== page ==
Cesium-bearing radioactive microparticles that had been deposited on non-woven fabric cloth (NWC-1) and on a needle of Japanese cedar (Cryptomeria japonica) (CB-8) were investigated. Scanning electron microscope (SEM) images of NWC-1 of the whole microparticle before preparing thin sections for TEM analyses; and elemental composition of the whole particle determined by synchrotron radiation microbeam X-ray fluorescence (SXRF) are shown in Supplementary Figs S1 and S2 online, respectively. The activities of 137Cs for the NWC-1 and CB-8 were 5.04 ± 0.472 and 3.14 ± 0.178 Bq, respectively.


Photo credit Yamaguchi et al.

Our most significant finding is that the matrix of the Cs-bearing microparticles is silicate glass, based on the TEM-EDS analysis with FIB sample preparation. Previous studies suggested that Fe, Mo, Sn and Zn in the Cs-bearing microparticles had a similar X-ray absorption near-edge structure to those composed of glass8, however the presence of Si in the microparticles has not been verified7,8. It is probable that the high-temperature melt-down fuel from the reactor came into contact with and melted the concrete, and then splashed microparticles of silicate melt, which were solidified by cooling to form silicate glass in the atmosphere. For instance, Ca which is one of the major elements in concrete, was almost absent in the microparticles of NWC-1. Since TEM observed only a small portion of the microparticles, by making them thin using FIB, there may have been other elements in the microparticles, for instance, as a form of chalcogenide nanoparticle.


Photo credit Yamaguchi et al.

The next important finding is the alkali-depleted crust in CB-8 microparticle. This is probably the result of elution of alkali ions by contact with acidic solution in the field, commonly observed in silicate glass13. This may be attributed to the different environments of the two microparticles after release from the nuclear plant. It is well-known that silicate glass elutes alkali components from their surface by ion-exchange with proton or hydronium ions to form an alkali-leaching layer on the surface if pH of reacting solution is low, whereas the silicate framework of the glass itself is dissolved with high-pH solution13,14. The finding of the alkali-depleting crust on the surface of the Cs-bearing radioactive microparticle indicates that radiocesium in the particles can be released by “weathering” of the glass in natural environments, and considering its small size, duration for the total release of the radioactive cesium from the particles is probably not long, from several years to a few decades, though it will strongly depends on the environment.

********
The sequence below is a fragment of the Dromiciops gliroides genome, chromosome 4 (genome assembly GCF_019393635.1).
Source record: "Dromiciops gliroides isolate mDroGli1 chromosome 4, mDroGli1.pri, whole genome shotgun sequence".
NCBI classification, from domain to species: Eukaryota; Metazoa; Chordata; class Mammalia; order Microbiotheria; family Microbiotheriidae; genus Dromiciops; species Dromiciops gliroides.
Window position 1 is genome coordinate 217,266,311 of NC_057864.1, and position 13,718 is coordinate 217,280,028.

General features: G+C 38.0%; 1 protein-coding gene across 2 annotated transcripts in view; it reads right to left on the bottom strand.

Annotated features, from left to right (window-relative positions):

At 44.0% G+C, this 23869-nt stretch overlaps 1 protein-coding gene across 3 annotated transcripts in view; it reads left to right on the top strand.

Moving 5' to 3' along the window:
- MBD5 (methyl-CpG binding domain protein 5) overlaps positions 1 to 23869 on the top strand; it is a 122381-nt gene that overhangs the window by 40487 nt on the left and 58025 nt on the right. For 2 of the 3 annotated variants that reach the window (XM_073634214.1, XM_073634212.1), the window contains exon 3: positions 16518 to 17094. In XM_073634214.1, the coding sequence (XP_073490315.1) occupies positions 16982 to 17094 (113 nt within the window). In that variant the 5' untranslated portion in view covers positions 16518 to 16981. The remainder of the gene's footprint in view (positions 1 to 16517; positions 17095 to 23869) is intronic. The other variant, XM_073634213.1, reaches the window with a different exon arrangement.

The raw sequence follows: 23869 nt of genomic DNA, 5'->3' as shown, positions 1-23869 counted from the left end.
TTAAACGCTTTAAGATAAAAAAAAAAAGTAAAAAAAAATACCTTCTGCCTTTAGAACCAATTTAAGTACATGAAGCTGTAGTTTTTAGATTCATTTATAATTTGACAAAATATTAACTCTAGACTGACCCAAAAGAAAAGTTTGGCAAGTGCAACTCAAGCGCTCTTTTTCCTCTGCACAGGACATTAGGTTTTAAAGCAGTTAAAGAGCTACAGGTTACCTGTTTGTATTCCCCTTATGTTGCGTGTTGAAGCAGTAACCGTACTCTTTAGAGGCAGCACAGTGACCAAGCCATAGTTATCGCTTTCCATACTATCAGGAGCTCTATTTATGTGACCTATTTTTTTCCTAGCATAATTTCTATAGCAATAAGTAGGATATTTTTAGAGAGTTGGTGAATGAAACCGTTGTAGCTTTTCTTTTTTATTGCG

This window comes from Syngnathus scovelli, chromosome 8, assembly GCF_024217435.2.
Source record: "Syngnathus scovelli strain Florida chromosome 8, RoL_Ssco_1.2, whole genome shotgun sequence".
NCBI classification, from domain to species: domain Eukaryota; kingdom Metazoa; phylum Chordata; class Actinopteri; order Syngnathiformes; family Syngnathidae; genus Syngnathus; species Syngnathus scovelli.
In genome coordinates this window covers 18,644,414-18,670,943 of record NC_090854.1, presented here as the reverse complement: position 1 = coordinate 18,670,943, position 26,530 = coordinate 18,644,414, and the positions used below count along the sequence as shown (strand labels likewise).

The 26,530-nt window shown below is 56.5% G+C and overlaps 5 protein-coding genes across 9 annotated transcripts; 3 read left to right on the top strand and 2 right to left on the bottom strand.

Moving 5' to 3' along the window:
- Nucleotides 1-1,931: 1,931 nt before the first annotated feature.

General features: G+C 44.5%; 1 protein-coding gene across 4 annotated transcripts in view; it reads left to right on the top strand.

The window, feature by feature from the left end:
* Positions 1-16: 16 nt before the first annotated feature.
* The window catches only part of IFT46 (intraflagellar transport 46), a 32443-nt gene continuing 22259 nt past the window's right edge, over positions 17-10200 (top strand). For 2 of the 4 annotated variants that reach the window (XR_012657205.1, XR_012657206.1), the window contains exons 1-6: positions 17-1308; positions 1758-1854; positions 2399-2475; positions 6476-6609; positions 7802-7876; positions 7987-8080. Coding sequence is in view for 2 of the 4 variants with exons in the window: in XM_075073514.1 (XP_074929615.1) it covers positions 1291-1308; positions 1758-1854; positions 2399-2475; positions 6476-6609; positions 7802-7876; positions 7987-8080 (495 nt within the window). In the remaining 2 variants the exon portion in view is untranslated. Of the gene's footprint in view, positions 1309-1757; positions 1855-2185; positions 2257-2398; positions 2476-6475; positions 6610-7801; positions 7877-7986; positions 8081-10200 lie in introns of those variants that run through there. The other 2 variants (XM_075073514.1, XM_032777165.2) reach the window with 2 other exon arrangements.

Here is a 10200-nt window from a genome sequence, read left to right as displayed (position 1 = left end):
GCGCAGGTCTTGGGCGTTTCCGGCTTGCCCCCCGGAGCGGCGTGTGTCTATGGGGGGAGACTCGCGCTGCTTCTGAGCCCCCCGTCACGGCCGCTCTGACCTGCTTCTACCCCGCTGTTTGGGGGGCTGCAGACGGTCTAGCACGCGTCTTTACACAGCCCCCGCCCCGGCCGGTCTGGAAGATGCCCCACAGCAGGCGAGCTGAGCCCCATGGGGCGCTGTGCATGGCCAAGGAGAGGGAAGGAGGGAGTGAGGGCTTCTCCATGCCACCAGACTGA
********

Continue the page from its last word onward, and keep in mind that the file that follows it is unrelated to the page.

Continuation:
In order to investigate the dissolution rate and detailed Cs-leaching properties of the Cs-bearing radioactive microparticles, a leaching experiment should be conducted as a function of temperature and pH. However, collecting and isolating the Cs-bearing microparticles is time-consuming and it is difficult to obtain a large enough number of Cs-bearing microparticles to investigate dissolution properties. Alternatively, synthesized silicate glass with the same composition as the microparticles presented in this study may help to obtain information on the fate of Cs-bearing radioactive microparticles. that fixed to clay minerals in the soil via wet deposition and that contained in the microparticles of silicate glass flown directly from the nuclear reactors. On the other hand, contribution of the microparticles to the air radiation is most likely not significant, but their radiation density is very high, which is particularly problematic for organisms including humans if the microparticles are inhaled or ingested. The plant availability of radiocesium in the microparticles should depend on its solubility.


Photo credit Yamaguchi et al.


Photo of black sand substances found in Namie, from research paper by Marco Kaltofan. Photo credit Marco Kaltofan.



Sources :
Yamaguchi, N. et al. : Internal structure of cesium-bearing radioactive microparticles released from Fukushima nuclear power plant. Sci. Rep. 6, 20548; doi: 10.1038/srep20548 (2016).
Marco Kaltofen, MS, PE : Radiological analysis of Namie street dust
Japan’s Black Dust, with Marco Kaltofen